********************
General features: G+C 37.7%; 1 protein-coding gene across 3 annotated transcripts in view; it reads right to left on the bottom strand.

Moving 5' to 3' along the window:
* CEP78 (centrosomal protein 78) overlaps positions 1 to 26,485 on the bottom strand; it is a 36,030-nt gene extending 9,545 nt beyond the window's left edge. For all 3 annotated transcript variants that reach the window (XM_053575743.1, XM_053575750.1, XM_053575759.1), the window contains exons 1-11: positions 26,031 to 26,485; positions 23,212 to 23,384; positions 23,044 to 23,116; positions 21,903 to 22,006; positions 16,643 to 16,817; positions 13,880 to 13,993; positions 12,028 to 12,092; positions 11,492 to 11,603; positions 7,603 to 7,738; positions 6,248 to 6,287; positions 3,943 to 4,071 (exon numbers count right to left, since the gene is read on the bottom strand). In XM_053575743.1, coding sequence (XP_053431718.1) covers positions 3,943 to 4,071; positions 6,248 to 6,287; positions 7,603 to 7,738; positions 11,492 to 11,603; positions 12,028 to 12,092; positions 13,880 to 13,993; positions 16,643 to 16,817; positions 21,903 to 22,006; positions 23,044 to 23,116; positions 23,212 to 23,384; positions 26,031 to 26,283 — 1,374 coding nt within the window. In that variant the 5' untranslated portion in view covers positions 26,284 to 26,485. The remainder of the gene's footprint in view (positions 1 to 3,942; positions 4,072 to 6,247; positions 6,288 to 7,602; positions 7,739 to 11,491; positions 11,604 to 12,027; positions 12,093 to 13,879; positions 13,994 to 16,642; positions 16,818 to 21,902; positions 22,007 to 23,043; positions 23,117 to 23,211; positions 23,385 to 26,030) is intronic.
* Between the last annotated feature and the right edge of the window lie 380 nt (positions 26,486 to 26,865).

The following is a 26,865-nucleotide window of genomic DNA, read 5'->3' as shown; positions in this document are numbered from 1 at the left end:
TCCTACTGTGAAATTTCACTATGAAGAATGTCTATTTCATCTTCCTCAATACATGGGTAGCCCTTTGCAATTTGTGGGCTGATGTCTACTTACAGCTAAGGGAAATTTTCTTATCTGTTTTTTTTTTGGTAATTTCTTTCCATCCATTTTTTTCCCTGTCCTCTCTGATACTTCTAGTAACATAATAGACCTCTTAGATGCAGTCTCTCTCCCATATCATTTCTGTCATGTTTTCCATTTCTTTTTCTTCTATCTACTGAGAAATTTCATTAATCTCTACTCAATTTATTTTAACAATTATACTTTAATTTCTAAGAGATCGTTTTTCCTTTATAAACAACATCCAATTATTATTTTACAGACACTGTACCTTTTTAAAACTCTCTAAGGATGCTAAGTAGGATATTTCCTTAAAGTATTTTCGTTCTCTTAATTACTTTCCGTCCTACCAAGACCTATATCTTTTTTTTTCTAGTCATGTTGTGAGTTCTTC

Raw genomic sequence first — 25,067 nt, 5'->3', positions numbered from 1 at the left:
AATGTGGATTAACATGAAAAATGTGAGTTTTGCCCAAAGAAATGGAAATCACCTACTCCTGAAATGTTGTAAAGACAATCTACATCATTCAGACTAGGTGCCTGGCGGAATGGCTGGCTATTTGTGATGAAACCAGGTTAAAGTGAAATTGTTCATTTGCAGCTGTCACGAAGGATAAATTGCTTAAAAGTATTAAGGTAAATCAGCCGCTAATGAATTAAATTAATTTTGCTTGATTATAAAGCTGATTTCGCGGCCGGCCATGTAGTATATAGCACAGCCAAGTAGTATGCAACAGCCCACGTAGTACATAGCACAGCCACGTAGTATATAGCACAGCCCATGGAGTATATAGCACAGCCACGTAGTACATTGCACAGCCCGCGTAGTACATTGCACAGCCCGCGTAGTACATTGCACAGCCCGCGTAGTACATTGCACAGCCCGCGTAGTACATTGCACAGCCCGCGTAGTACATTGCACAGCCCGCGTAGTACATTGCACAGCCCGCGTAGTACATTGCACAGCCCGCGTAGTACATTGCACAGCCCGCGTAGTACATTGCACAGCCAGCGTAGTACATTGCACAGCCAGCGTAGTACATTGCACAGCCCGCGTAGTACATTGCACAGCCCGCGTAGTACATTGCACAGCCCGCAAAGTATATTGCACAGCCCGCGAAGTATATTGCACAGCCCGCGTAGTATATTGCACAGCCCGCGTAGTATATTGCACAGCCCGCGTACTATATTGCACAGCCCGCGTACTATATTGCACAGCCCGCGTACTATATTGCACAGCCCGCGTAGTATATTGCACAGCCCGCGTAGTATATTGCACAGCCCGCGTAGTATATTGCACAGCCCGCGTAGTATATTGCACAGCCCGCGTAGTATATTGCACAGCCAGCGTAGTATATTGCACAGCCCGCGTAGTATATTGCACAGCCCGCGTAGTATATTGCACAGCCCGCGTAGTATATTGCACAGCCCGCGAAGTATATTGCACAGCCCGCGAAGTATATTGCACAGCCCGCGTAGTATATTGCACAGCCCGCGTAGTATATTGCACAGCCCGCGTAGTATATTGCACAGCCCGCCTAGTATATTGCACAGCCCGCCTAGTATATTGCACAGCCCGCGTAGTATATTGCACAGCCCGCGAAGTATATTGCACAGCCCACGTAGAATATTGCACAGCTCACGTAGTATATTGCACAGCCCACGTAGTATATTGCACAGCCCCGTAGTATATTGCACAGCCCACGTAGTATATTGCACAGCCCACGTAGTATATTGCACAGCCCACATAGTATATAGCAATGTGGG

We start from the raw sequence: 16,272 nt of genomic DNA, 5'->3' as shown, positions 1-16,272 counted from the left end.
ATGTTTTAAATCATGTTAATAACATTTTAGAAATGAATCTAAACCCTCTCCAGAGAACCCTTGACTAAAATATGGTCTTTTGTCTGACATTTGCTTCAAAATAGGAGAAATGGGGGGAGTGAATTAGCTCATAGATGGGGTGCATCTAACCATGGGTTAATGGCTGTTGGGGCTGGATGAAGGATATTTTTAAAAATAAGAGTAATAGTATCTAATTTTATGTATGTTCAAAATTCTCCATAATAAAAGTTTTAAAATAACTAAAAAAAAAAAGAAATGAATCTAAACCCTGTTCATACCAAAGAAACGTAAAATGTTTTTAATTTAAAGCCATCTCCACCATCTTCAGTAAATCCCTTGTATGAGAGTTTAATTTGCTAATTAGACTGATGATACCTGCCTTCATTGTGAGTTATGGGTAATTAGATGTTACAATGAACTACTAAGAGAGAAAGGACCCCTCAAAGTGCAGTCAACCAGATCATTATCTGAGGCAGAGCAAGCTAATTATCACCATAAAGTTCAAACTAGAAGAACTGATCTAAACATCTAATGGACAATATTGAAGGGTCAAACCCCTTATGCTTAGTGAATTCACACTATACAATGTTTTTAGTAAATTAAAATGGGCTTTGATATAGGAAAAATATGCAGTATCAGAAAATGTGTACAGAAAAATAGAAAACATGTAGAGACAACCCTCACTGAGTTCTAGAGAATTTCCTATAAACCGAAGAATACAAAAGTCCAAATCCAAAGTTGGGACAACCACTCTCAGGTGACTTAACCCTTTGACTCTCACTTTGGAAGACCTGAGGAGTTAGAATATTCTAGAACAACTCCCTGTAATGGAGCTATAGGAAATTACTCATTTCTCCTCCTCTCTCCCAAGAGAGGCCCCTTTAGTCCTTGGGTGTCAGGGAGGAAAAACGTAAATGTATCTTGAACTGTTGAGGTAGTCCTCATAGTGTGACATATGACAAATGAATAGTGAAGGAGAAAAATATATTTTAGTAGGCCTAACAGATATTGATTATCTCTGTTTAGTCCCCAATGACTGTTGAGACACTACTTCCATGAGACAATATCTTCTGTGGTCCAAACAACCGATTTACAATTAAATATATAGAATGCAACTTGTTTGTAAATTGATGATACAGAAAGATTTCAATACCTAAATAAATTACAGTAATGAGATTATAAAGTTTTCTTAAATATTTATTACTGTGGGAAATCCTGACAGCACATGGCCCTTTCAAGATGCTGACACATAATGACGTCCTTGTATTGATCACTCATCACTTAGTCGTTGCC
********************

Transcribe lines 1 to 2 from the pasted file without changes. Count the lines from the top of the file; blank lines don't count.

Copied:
General features: G+C 37.7%; 1 protein-coding gene across 3 annotated transcripts in view; it reads right to left on the bottom strand.

Moving 5' to 3' along the window: